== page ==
The Tushar Lakeside and Kents Lake campgrounds sit by three lakes—Lower Kents Lake, Kents Lake, and Upper Kents Lake—in a wooded valley on the western slope of the Tushar Mountains. Kents Lake Campground on the southwest edge of Lower Kents Lake offers 24 campsites shaded by a mixed pine and aspen woodland. Tushar Lakeside Campground, with 30 campsites on a loop road, lies on the north side of 48-acre Kents Lake at 8,800 feet. The campgrounds are perfect for summer weekend trips with cool temperatures and plenty of adventures for everyone, including mountain biking, trout fishing, and wildlife watching. A good easy hike climbs a mile to scenic Birch Lake. Reserve a campsite ahead or grab a spot on a first-come first-served site.

Minersville Campground

The campground at Minersville Lake Park on the south shore of sprawling 1,130-acre Minersville Reservoir west of Beaver is an ideal camping area in the off-season when the high campgrounds in the Tushar Mountains are closed. The park offers 39 campsites, some for RVs and trailers with electric and water hookups, and others for tents. You’ll also find drinking water, fire rings, and restrooms with showers. Fishermen love Minersville for its trophy-sized rainbow trout, wiper, and smallmouth bass. Campers have other options for fun as well, including horseshoe pits, a volleyball area, picnic tables, basketball hoop, and walking path.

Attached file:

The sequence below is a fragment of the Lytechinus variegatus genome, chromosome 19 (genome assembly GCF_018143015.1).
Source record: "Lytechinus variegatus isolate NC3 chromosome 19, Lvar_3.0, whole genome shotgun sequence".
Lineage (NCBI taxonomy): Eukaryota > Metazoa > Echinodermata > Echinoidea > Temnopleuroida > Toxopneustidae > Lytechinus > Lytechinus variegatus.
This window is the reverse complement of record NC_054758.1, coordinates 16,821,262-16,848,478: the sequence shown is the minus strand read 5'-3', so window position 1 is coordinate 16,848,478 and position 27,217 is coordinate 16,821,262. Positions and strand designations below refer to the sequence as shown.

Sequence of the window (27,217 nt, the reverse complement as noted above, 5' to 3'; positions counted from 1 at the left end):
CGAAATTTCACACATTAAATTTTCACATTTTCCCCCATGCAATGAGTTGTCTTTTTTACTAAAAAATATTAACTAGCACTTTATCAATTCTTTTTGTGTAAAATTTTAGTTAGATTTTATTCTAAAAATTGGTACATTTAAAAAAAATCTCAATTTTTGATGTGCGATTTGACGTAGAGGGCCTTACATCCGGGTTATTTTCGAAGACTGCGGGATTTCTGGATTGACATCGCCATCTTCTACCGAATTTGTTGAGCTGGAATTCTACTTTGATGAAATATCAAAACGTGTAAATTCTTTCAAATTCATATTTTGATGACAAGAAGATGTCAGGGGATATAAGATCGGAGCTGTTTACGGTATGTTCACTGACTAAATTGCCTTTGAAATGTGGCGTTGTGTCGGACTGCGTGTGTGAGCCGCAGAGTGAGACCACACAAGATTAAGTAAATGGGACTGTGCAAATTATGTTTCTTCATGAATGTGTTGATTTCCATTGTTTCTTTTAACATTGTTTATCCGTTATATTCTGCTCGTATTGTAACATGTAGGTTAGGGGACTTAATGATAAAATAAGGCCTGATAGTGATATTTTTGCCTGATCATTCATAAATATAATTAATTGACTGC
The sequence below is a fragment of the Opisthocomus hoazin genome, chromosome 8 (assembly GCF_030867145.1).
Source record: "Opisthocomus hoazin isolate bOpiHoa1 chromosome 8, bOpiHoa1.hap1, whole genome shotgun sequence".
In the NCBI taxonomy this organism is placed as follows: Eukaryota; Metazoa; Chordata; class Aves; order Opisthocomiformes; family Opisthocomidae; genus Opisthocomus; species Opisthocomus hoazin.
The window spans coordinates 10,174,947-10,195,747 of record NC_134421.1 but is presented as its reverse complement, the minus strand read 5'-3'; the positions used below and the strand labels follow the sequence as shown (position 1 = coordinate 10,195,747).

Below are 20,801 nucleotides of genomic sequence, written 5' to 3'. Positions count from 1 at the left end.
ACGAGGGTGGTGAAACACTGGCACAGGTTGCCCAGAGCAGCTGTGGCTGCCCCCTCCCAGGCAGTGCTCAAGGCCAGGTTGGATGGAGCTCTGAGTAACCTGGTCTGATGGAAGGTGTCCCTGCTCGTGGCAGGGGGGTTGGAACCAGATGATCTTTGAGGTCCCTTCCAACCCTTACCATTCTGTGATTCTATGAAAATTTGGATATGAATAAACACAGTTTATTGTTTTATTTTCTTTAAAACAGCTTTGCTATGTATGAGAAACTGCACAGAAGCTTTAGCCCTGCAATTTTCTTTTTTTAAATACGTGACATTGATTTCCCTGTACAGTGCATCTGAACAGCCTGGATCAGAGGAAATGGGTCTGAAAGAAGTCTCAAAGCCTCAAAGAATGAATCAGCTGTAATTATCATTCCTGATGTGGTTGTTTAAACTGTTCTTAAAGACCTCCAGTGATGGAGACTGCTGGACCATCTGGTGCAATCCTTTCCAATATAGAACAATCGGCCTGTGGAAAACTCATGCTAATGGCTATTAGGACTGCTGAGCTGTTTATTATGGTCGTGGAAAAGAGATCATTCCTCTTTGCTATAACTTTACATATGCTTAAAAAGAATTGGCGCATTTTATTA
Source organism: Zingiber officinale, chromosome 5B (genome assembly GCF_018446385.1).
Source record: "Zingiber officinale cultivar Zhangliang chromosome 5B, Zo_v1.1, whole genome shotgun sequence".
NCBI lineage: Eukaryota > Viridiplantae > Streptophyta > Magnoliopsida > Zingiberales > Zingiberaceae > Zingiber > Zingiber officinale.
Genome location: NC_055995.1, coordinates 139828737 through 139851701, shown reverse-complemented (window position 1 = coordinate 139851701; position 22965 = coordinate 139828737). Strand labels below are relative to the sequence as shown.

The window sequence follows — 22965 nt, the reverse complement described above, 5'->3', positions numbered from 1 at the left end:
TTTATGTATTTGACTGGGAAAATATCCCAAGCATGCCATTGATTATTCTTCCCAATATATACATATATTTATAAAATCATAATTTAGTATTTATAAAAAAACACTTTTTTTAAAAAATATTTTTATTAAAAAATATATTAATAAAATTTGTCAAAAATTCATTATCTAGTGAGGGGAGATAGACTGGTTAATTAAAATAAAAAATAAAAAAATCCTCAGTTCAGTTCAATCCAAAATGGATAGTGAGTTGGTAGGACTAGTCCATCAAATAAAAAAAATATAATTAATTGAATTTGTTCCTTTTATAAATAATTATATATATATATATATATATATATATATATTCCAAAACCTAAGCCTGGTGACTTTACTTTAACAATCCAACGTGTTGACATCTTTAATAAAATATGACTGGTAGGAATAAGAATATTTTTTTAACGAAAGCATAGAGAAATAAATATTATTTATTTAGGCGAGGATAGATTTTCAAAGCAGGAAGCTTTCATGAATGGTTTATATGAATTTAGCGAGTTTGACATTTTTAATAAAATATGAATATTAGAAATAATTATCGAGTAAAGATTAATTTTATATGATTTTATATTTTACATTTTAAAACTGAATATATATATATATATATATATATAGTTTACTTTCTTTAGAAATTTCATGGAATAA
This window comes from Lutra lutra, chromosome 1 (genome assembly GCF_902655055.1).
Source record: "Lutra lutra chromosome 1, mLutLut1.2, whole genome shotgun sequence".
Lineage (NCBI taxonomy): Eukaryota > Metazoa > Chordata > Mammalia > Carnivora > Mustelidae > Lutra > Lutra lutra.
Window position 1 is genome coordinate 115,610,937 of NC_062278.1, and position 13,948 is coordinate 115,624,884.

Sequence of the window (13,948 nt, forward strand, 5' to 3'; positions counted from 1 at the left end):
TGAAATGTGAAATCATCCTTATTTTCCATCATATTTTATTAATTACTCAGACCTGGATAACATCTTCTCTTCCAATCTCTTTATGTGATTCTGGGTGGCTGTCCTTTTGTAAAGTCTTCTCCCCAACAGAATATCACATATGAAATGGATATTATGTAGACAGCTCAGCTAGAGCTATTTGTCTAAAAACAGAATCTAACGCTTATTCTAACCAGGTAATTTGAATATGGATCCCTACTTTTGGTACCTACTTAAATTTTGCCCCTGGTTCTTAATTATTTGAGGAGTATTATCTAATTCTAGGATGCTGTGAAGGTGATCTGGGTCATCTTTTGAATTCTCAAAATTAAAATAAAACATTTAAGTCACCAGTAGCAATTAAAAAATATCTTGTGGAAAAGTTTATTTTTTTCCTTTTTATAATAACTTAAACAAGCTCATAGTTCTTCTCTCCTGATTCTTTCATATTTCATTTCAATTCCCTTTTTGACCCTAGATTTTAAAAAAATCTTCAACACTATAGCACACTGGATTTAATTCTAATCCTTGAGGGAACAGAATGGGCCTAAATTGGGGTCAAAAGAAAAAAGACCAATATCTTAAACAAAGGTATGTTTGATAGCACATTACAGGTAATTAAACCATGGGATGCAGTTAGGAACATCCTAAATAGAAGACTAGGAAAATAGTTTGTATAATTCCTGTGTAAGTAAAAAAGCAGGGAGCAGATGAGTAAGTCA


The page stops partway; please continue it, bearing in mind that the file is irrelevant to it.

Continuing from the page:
Big John Flat Dispersed Camping Area

The closest you’ll get to camping heaven in Beaver County is at Big John Flat, a broad grassy meadow at 9,900 feet, just below the highest peaks in the Tushar Mountains. Big John is a dispersed camping area with free primitive campsites scattered along the edge of a wide meadow among stands of spruce, fir, and aspen trees. The gorgeous area is the perfect spot to pound down tent stakes or park an RV for a few days of solitude and fun. You’ll find plenty of outdoor opportunities, including mountain biking on loop trails, hiking the famed Skyline Trail, climbing Delano Peak (at 12,169 feet it’s the highest point of Beaver County), fishing in nearby Puffer Lake, riding an ATV on designated trails, and watching mountain goats frolic on the peaks. It’s also a great place for stargazing. Remember to camp in existing spots and practice proper waste disposal.

Indian Creek Dispersed Camping Area

Located on the northwest shore of the Manderfield Reservoir in the Fishlake National Forest, the Indian Creek area offers a number of free campsites as well as a vault toilet. It’s located less than 20 miles from the town of Beaver, and the camping area provides easy access to the trailhead for the Indian Creek Trail, a 20-mile route that heads north to the Cove Creek Trailhead, with several side trails that will take you east into the Tushar Mountains. Staying closer to the campsite, the Manderfield Reservoir is stocked with rainbow trout throughout the summer months, making it an excellent option for alpine fishing. To access the area, travel north from Beaver on Highway 357. Two miles north of Manderfield, take the right fork on the frontage road toward the reservoir. Three miles later, turn right on Forest Road 119 that will take you to the reservoir and camping area. Bring plenty of water and a good map, but you’ll have a great time exploring this scenic region.

Written by Stewart Green for RootsRated Media in partnership with Utah Office of Tourism.